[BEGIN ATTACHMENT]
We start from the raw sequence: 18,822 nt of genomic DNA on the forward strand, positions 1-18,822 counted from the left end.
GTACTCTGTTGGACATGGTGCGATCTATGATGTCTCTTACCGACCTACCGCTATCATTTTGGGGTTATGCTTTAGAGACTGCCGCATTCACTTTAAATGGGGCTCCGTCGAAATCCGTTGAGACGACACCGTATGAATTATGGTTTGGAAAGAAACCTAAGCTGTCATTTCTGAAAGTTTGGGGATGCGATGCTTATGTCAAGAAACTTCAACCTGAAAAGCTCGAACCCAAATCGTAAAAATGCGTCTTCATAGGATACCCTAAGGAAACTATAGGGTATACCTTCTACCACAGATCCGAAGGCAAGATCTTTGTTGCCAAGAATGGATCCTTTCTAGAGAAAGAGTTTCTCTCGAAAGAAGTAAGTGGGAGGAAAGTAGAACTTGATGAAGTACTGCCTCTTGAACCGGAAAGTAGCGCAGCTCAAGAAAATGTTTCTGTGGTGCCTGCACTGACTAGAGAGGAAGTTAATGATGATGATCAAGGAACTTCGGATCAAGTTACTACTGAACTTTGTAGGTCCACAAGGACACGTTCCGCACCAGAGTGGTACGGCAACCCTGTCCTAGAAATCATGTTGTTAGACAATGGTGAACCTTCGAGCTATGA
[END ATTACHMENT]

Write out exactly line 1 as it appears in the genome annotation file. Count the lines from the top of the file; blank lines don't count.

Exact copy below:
We start from the raw sequence: 18,822 nt of genomic DNA on the forward strand, positions 1-18,822 counted from the left end.